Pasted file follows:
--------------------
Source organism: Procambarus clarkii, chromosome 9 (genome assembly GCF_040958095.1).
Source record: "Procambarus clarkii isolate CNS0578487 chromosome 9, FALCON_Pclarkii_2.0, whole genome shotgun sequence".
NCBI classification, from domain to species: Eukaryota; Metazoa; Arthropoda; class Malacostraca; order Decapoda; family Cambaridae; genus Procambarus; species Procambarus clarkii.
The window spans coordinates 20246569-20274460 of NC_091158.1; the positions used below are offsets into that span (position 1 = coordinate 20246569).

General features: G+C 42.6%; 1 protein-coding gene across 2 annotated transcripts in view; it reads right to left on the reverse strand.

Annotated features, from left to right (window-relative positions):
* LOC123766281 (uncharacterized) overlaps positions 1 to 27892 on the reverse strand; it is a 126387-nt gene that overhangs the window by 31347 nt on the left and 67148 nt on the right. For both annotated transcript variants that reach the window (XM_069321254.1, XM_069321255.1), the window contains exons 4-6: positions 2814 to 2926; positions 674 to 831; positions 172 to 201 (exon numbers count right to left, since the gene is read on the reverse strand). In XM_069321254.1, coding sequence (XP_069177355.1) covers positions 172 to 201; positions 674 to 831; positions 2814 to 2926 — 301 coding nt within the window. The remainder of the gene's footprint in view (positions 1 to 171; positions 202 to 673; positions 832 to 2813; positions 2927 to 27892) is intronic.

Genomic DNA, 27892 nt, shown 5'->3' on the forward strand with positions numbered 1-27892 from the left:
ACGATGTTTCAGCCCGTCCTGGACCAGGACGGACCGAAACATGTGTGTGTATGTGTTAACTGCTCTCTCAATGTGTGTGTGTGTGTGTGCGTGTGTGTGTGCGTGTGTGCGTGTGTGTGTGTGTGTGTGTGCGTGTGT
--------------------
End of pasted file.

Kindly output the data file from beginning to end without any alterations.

Source organism: Procambarus clarkii, chromosome 9 (genome assembly GCF_040958095.1).
Source record: "Procambarus clarkii isolate CNS0578487 chromosome 9, FALCON_Pclarkii_2.0, whole genome shotgun sequence".
NCBI classification, from domain to species: Eukaryota; Metazoa; Arthropoda; class Malacostraca; order Decapoda; family Cambaridae; genus Procambarus; species Procambarus clarkii.
The window spans coordinates 20246569-20274460 of NC_091158.1; the positions used below are offsets into that span (position 1 = coordinate 20246569).

General features: G+C 42.6%; 1 protein-coding gene across 2 annotated transcripts in view; it reads right to left on the reverse strand.

Annotated features, from left to right (window-relative positions):
* LOC123766281 (uncharacterized) overlaps positions 1 to 27892 on the reverse strand; it is a 126387-nt gene that overhangs the window by 31347 nt on the left and 67148 nt on the right. For both annotated transcript variants that reach the window (XM_069321254.1, XM_069321255.1), the window contains exons 4-6: positions 2814 to 2926; positions 674 to 831; positions 172 to 201 (exon numbers count right to left, since the gene is read on the reverse strand). In XM_069321254.1, coding sequence (XP_069177355.1) covers positions 172 to 201; positions 674 to 831; positions 2814 to 2926 — 301 coding nt within the window. The remainder of the gene's footprint in view (positions 1 to 171; positions 202 to 673; positions 832 to 2813; positions 2927 to 27892) is intronic.

Genomic DNA, 27892 nt, shown 5'->3' on the forward strand with positions numbered 1-27892 from the left:
ACGATGTTTCAGCCCGTCCTGGACCAGGACGGACCGAAACATGTGTGTGTATGTGTTAACTGCTCTCTCAATGTGTGTGTGTGTGTGTGCGTGTGTGTGTGCGTGTGTGCGTGTGTGTGTGTGTGTGTGTGCGTGTGT